Mick Hucknall and Simply Red are rightly inseparable in the minds of most listeners -- he is the frontman and the star, the one constant in the band's history -- but the singer's short-lived solo career of 2008-2012 proved there was a difference between Hucknall and the group. Big Love, the album the reunited Simply Red recorded to celebrate their 30th anniversary in 2015, isn't as in thrall to the past as the vocalist's two albums of covers, nor is it as comfortable with rock as 2007's Stay. It is, as the title suggests, a record that is romantic to its very core, an album whose bones are as exquisitely smooth as its surfaces (the loungey tongue-in-cheek saloon song "The Old Man and the Beer" is the exception that proves the rule). Even when the tempo picks up a notch on Big Love -- and it doesn't happen all that often -- the speedier songs come in the form of a slow-burning disco tune, an aesthetic that isn't all that far removed from Simply Red's enduring allegiance to the smoothest sounds of the '70s, specifically Philly soul. At times, the overall veneer is a shade too clean, suggesting nothing so much as cocktail hour at a classy conference, but the fact that Hucknall and Simply Red choose to celebrate the softer, soulful sounds of the '70s by doubling down on the smoothness does separate them from the legions of neo-soul divas in the new millennium. Let those singers scale operatic towers: this lot prefers to take it easy and is charming for it. © Stephen Thomas Erlewine /TiVo
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Pop - Released April 21, 2015 | EastWest U.K.

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Pop - Released March 23, 2015 | EastWest U.K.

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Dance - Released March 29, 2013 | EastWest U.K.

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Alternative & Indie - Released January 7, 2013 | EastWest U.K.

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Pop - Released June 14, 2012 | EastWest U.K.

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Pop - Released May 18, 2012 | EastWest U.K.

Rumer's sophomore effort, 2012's Boys Don't Cry, is a retro soft rock covers album that finds the vocalist tackling tracks by various male artists of the 1970s. As with her acclaimed 2010 debut, Seasons of My Soul, Boys Don't Cry showcases Rumer's gentle and sweetly soulful vocal style that is clearly perfectly suited to this material. In fact, for anyone already familiar with her, it almost goes without saying that Rumer sounds a lot like soft pop icon Karen Carpenter. However, rather than coming off as a copycat, Rumer always sounds like the real thing and seems like she has genuine respect and love for Carpenter and the rest of the soft singer/songwriter titans. She nailed Bread's "Goodbye Girl" on Seasons for gosh sakes, and Boys Don't Cry takes its cue from that cover and not the original material written in a retro style that made up most of Seasons. Here we get Rumer's take on such laid-back cuts as Jimmy Webb's "P.F. Sloan," Todd Rundgren's "Be Nice to Me," and Hall & Oates' "Sara Smile," among others. Adding to the '70s soft rock vibe is the lush orchestral production from Steve Brown, who was also responsible for the sound of Seasons. These are organic and rich-sounding tracks that frame Rumer's voice in sparkling piano, cinematic bits of strings, rounded horn parts, the twang of the occasional pedal steel guitar, and even a poignant harmonica line, as on Townes Van Zandt's "Flyin' Shoes." Kudos to Rumer for not just covering the most well-known cuts from the best-known '70s artists, but also including such lesser-known numbers as Clifford T. Ward's "Home Thoughts from Abroad" and Terry Reid's "Brave Awakening." © Matt Collar /TiVo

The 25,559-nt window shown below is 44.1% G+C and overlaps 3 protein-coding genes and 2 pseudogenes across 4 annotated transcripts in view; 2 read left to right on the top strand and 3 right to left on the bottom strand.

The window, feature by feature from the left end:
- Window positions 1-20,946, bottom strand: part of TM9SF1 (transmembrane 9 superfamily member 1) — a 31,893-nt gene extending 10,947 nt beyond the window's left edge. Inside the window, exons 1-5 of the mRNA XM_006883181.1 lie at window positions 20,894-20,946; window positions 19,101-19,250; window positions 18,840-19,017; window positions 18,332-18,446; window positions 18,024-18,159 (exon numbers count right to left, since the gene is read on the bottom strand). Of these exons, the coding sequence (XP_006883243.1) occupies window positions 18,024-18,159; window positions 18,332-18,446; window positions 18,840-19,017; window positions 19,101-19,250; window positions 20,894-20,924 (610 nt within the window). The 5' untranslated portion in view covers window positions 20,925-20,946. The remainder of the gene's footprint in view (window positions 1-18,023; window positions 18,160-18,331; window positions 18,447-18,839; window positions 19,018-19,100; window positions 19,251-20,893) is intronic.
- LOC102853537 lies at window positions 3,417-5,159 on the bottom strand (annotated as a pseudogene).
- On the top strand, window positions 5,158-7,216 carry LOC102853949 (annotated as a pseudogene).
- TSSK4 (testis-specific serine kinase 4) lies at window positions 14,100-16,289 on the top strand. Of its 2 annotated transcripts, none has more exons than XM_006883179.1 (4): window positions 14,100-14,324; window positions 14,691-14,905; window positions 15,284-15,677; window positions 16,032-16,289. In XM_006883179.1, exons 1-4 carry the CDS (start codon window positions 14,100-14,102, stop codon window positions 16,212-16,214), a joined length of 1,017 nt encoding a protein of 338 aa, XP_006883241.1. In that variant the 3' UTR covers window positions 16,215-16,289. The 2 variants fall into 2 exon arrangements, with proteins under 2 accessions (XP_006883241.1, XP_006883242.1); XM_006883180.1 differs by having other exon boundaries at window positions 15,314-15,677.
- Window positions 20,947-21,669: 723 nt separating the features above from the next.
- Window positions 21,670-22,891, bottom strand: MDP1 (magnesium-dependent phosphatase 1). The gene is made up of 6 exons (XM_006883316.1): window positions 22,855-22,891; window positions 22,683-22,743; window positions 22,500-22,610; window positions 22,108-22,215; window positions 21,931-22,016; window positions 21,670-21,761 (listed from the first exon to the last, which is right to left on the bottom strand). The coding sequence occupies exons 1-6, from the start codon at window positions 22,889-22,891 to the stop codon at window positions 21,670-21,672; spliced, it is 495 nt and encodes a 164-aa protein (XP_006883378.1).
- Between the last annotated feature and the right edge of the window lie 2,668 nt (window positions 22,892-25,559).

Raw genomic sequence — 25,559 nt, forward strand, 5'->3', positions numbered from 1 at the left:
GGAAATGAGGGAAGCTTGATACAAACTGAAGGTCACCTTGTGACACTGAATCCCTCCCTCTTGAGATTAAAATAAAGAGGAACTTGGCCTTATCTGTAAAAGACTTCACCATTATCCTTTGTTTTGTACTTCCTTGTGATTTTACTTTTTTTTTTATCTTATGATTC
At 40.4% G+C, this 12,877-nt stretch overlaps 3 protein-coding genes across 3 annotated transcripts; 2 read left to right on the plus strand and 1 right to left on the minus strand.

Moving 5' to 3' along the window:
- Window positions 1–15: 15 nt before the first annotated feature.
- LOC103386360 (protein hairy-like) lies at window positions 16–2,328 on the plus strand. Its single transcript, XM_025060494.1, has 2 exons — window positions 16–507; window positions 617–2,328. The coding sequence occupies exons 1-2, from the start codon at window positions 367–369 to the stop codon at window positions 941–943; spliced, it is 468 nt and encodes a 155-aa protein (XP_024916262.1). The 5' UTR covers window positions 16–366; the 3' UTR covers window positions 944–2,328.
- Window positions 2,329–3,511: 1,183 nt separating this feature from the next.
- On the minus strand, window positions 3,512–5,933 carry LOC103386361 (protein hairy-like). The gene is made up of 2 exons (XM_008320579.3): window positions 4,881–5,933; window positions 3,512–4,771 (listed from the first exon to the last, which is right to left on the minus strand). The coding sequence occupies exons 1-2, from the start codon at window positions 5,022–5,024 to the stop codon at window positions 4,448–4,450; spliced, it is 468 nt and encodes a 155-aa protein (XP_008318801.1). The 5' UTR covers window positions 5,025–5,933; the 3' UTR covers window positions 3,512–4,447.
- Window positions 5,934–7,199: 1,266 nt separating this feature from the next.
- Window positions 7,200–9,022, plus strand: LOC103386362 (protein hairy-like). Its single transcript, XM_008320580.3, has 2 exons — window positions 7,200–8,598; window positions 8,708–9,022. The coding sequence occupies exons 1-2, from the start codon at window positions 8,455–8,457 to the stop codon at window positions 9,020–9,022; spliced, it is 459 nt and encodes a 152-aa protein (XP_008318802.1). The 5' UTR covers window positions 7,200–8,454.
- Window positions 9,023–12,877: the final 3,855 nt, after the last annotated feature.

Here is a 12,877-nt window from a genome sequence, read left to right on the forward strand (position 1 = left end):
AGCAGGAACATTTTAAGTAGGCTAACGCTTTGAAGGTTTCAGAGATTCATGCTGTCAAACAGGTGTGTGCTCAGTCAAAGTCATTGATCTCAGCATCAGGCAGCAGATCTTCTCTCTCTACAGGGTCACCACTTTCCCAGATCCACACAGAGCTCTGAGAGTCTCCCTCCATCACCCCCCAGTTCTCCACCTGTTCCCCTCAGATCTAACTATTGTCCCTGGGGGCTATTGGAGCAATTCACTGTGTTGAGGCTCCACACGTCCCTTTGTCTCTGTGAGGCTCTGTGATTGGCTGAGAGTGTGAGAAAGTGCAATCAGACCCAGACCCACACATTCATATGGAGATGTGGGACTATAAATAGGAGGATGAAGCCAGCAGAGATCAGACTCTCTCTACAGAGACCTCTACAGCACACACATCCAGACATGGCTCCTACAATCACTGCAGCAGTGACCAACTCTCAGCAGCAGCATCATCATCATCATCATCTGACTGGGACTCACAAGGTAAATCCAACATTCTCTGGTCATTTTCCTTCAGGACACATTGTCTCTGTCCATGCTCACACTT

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Pop - Released November 7, 2011 | EastWest U.K.

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International Pop - Released October 29, 2010 | EastWest U.K.

While the alternative electro of Ellie Goulding and Marina & the Diamonds dominated the early Sound of 2010 polls, it's a former commune-dwelling lounge-pop chanteuse named after prolific children's author Rumer Godden who appears to have stolen their thunder on nearly every annual best albums countdown. Since the Radio 2 playlisting of her debut single, "Slow," 31-year-old Anglo-Pakistani Rumer has quietly crept up on her more NME-friendly counterparts thanks to her authentic '60s chilled-out sound, which has been publicly championed by everyone from musical hero Burt Bacharach, who personally invited her to sing for him at his California home, to former Deputy Prime Minister John Prescott, who wrote a glowing review of her in The Guardian after seeing her perform on the prestigious Jools Holland show. Inspired by the 1930 standards of Rodgers & Hammerstein, the gospel soul of Laura Nyro, and the easy listening pop of Dusty Springfield, Seasons of My Soul is an astoundingly self-assured first offering that is a million miles away from the indie folk of her short-lived early-noughties outfit La Honda. Of course, there's no escaping the fact that Rumer's effortlessly smooth and warm tones bear an uncanny resemblance to Karen Carpenter, particularly on the multi-layered harmonies of "Blackbird" and the melancholic ballad "On My Way Home." However, her worldly vocal delivery, combined with some highly personal lyrics and luxurious orchestral production from Steve Brown (most famous for his role as the bandleader in Steve Coogan's chat-show spoof Knowing Me, Knowing You), elevates the album above being mere tribute act fodder. Although the tempo never strays beyond a walking pace, Seasons of My Soul impressively manages to remain fresh and intriguing throughout its 11 tracks. "Aretha," a tale of a young girl who escapes her tough domestic life by listening to the soul legend, is set against a backdrop of smoldering acoustics and simple blues melodies; the sensual brass-led "Come to Me High" offers a more provocative antidote to the album's prevalent wistful nature; and the harmonica and twanging guitar solos on closing track "Goodbye Girl" provide a convincing countrified reworking of the David Gates '70s classic. An immediately engaging debut, Seasons of My Soul has the potential to repeat the crossover success of Norah Jones' Come Away with Me and Amy Winehouse's Back to Black, its unquestionable authenticity signaling the arrival of an equally timeless and unaffected voice. © Jon O'Brien /TiVo
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Pop - Released February 16, 2010 | EastWest U.K.

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Pop - Released August 25, 2008 | EastWest U.K.

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Rock - Released January 1, 2008 | EastWest U.K.

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Rock - Released August 15, 2008 | EastWest U.K.

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Alternative & Indie - Released August 14, 2008 | EastWest U.K.